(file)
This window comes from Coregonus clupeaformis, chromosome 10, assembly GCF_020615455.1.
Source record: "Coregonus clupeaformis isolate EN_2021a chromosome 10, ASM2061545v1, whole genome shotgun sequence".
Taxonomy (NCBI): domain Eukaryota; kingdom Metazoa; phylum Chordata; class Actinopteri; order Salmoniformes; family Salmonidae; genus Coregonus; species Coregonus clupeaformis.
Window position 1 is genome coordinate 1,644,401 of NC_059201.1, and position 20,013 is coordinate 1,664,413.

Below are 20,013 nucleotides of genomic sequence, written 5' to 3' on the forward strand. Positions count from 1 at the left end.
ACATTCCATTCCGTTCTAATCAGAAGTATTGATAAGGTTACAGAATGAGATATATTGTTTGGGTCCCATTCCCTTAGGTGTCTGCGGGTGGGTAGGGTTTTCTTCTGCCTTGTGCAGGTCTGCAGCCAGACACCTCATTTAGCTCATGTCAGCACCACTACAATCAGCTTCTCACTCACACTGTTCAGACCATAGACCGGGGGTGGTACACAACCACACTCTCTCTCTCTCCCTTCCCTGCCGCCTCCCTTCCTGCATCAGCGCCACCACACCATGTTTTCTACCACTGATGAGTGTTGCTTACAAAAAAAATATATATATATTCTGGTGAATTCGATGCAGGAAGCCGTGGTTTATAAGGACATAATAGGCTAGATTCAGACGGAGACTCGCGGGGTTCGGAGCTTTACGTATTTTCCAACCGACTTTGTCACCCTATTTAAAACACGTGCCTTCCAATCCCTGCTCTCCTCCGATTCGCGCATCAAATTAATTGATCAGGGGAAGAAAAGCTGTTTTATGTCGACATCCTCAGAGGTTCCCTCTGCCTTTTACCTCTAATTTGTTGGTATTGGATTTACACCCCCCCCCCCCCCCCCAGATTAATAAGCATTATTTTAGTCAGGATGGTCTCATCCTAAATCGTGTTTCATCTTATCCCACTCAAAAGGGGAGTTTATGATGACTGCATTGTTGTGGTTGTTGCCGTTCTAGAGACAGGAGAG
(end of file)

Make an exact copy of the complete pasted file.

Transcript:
This window comes from Coregonus clupeaformis, chromosome 10, assembly GCF_020615455.1.
Source record: "Coregonus clupeaformis isolate EN_2021a chromosome 10, ASM2061545v1, whole genome shotgun sequence".
Taxonomy (NCBI): domain Eukaryota; kingdom Metazoa; phylum Chordata; class Actinopteri; order Salmoniformes; family Salmonidae; genus Coregonus; species Coregonus clupeaformis.
Window position 1 is genome coordinate 1,644,401 of NC_059201.1, and position 20,013 is coordinate 1,664,413.

Below are 20,013 nucleotides of genomic sequence, written 5' to 3' on the forward strand. Positions count from 1 at the left end.
ACATTCCATTCCGTTCTAATCAGAAGTATTGATAAGGTTACAGAATGAGATATATTGTTTGGGTCCCATTCCCTTAGGTGTCTGCGGGTGGGTAGGGTTTTCTTCTGCCTTGTGCAGGTCTGCAGCCAGACACCTCATTTAGCTCATGTCAGCACCACTACAATCAGCTTCTCACTCACACTGTTCAGACCATAGACCGGGGGTGGTACACAACCACACTCTCTCTCTCTCCCTTCCCTGCCGCCTCCCTTCCTGCATCAGCGCCACCACACCATGTTTTCTACCACTGATGAGTGTTGCTTACAAAAAAAATATATATATATTCTGGTGAATTCGATGCAGGAAGCCGTGGTTTATAAGGACATAATAGGCTAGATTCAGACGGAGACTCGCGGGGTTCGGAGCTTTACGTATTTTCCAACCGACTTTGTCACCCTATTTAAAACACGTGCCTTCCAATCCCTGCTCTCCTCCGATTCGCGCATCAAATTAATTGATCAGGGGAAGAAAAGCTGTTTTATGTCGACATCCTCAGAGGTTCCCTCTGCCTTTTACCTCTAATTTGTTGGTATTGGATTTACACCCCCCCCCCCCCCCCCAGATTAATAAGCATTATTTTAGTCAGGATGGTCTCATCCTAAATCGTGTTTCATCTTATCCCACTCAAAAGGGGAGTTTATGATGACTGCATTGTTGTGGTTGTTGCCGTTCTAGAGACAGGAGAG